Hayden presented his research, for which he earned the Kinkead Award, in multiple venues.

Coincidentally, Hayden took an English class, the History of Writing, with Kinkead — a refreshing shift of gears from intensive science research — in spring 2021.

“I remember it fondly as one of my first in-person classes at Utah State,” he says. “Dr. Kinkead and her class reminded me of how much I love learning.”

Another class that ignited the undergrad’s passion for knowledge was a biochemistry laboratory class taught by Department of Chemistry and Biochemistry faculty members Sean Johnson, Ryan Jackson and Nick Dickenson.

“I got to purify and characterize a protein in one semester,” Hayden says. “The course was one of the most challenging I ever took, but also the most rewarding.”

Outside of the class and lab, Hayden, who received the Department of Chemistry and Biochemistry’s Harris O. and Eleanor Y. Van Orden Award in Biochemistry, devoted time to STEM outreach.

“Outreach matters a lot to me because it inspired me, as a young teenager, to pursue a career in science,” Hayden says. “At Boy Scout meetings, I met older high school chemistry students who explained such phenomena as rust, fermentation and galvanization. Chemistry seemed like magic to me, and through that exposure at a young age, I was shown how exciting science can be.”

Jump-starting USU’s oSTEM chapter was challenging following the pandemic, says Hayden, who stepped up as president for the group as students returned to in-person activities. The chapter provided innovative STEM learning activities at the College of Science’s Science Unwrapped public outreach gatherings, and also provided a space aimed at helping students feel accepted at Utah State.

“I sought to create a space for students to gather and belong, as I learned during the COVID pandemic how important gatherings are for people’s well-being,” he says. “I especially hoped to gather LGBTQ scientists and engineers.”

Two spring 2024 events Hayden says he was proud for oSTEM to collaborate on were the Summer Science Job Seminar and Queer Prom.

“We teamed with USU’s Women in Science club and Miss USU 2023 Regan Tracy on the Summer Science Job Seminar, which was aimed at helping each other build our careers,” he says. “For Queer Prom, we worked with USU’s Queer Student Alliance and the Queer Christiana Initiative to create a festive gathering to celebrate the end of the semester. Through both of these events we reached and benefited many students with encouragement and camaraderie.”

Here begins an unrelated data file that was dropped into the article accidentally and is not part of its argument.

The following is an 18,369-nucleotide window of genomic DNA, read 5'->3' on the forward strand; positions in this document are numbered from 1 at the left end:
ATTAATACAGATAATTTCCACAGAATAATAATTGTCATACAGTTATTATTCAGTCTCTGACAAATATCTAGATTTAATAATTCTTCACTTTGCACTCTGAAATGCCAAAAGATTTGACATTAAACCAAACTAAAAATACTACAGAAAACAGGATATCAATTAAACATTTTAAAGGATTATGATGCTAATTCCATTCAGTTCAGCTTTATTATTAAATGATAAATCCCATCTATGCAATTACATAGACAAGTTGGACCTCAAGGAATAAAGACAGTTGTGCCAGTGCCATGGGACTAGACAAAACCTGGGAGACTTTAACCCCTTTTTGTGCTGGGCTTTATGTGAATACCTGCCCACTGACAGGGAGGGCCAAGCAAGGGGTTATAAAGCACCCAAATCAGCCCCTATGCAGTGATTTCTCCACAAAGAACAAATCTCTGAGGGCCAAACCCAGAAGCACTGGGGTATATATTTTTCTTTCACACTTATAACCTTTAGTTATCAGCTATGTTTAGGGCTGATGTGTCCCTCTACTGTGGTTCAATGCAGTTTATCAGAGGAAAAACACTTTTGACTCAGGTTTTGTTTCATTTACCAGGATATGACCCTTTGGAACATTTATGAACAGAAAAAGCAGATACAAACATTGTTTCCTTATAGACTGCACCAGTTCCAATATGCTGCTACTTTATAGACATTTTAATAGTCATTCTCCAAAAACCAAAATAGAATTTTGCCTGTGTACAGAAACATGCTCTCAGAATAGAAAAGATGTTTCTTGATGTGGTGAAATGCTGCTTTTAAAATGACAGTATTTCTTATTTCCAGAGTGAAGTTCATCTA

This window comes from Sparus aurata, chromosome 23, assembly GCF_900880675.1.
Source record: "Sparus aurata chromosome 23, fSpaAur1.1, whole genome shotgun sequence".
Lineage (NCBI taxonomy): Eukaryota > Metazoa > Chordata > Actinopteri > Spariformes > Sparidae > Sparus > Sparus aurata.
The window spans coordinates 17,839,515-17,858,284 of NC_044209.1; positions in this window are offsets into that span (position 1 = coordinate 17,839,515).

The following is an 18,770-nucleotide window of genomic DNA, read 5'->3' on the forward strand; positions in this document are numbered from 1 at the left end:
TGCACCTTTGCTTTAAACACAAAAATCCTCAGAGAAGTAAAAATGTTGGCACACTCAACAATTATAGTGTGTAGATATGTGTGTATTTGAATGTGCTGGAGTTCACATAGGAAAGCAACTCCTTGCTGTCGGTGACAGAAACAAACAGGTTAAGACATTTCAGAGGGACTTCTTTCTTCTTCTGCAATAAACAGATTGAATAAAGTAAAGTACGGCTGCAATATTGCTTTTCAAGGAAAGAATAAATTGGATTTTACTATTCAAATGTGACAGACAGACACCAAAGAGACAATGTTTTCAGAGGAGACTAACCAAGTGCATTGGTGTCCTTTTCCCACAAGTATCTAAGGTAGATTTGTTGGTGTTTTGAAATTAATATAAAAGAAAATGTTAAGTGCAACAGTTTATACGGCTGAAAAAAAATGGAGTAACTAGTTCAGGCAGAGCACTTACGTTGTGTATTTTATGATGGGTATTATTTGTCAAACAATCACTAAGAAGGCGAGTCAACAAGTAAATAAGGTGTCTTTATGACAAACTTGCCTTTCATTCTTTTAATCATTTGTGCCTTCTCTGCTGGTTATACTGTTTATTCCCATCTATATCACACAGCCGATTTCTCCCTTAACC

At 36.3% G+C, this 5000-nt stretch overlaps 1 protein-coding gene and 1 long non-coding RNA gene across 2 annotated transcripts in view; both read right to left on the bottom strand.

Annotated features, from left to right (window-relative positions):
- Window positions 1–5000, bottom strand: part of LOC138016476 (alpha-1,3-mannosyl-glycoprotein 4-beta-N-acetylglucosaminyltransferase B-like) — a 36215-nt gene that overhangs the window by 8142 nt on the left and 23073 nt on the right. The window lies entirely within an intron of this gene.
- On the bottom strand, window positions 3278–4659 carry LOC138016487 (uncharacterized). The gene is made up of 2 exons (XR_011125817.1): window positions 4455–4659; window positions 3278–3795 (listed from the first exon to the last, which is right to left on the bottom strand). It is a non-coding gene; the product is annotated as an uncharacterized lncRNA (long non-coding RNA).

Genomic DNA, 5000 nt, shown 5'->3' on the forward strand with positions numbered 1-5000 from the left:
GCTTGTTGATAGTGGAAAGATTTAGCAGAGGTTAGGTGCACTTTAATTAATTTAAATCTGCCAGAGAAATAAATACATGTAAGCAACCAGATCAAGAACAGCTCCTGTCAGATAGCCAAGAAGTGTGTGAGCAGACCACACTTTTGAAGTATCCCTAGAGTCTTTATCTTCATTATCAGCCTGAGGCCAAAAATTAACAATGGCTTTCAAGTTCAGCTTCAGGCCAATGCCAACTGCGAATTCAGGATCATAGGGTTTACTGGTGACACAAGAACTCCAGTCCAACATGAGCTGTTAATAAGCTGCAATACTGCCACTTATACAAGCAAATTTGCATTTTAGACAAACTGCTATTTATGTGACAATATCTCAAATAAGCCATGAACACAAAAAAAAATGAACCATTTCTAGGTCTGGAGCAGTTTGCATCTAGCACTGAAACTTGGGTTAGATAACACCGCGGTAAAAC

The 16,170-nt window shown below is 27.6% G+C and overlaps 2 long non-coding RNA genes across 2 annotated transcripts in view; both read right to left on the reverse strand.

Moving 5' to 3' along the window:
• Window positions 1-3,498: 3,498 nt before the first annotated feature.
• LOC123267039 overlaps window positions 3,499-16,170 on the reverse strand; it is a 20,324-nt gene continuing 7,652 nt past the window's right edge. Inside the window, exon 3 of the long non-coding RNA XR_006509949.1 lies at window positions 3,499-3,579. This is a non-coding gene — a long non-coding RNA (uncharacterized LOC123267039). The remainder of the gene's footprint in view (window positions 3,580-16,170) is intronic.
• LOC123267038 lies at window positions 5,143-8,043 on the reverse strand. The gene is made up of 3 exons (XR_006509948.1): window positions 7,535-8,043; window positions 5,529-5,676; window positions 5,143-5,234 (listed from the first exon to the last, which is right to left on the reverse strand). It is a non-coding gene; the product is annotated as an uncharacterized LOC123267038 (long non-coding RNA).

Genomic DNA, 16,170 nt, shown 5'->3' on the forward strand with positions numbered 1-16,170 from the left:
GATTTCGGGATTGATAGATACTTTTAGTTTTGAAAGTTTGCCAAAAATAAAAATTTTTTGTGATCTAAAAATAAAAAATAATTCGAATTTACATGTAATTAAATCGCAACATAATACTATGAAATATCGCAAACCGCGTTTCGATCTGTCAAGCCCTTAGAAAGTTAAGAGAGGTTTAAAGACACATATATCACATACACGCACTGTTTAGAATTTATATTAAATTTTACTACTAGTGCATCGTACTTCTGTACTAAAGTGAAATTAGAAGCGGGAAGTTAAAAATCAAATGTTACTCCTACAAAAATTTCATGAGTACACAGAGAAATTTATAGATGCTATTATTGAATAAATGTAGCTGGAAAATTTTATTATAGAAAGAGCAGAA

Hayden also carries fond memories of fun with friends during moments of downtime from busy academic assignments.

“A friend and I agreed to dress as popstars — I was Elton John; she was Stevie Nicks — for The Howl,” he says. “We loved dancing to the music of the Jackson 5, ABBA and Sylvester at the Hub’s silent disco. After that day, I always thought of the silent disco, when I passed the Hub.”

He and friends also enjoyed spontaneous fun when they happened upon a rope swing by the canal near 800 East and 1000 North in Logan (bringing flashlights for subsequent visits), as well as country swing dancing at Sage Hall.

“Those were great times with friends, but one of my favorite things to do after a long day of studying was to bake cookies, cook a stir fry or make a salad to reward by body and mind for all of the hard work they did during the day,” he says.

Hayden’s days are currently filled with lab and field work in the Salt Lake City area, as he studies how mosquitoes have developed insecticide resistance.

“We hypothesize that insecticide-resistant mosquitoes are producing more detoxification enzymes to deactivate insecticide,” he says. “So, we developed an experiment to investigate how insecticide exposure affects gene expression in both insecticide-resistant and insecticide-susceptible mosquitoes.”

This fall, as he enters the doctoral program at the U, Hayden hopes to continue research he started at Utah State.

“I found my research niche studying how diet affects the mammalian gut microbiome, and I hope to continue similar work in my Ph.D. program,” Hayden says.

WRITER

Mary-Ann Muffoletto
Public Relations Specialist
College of Science
435-797-3517
maryann.muffoletto@usu.edu

CONTACT

Mary-Ann Muffoletto
Public Relations Specialist
College of Science
435-797-3517
maryann.muffoletto@usu.edu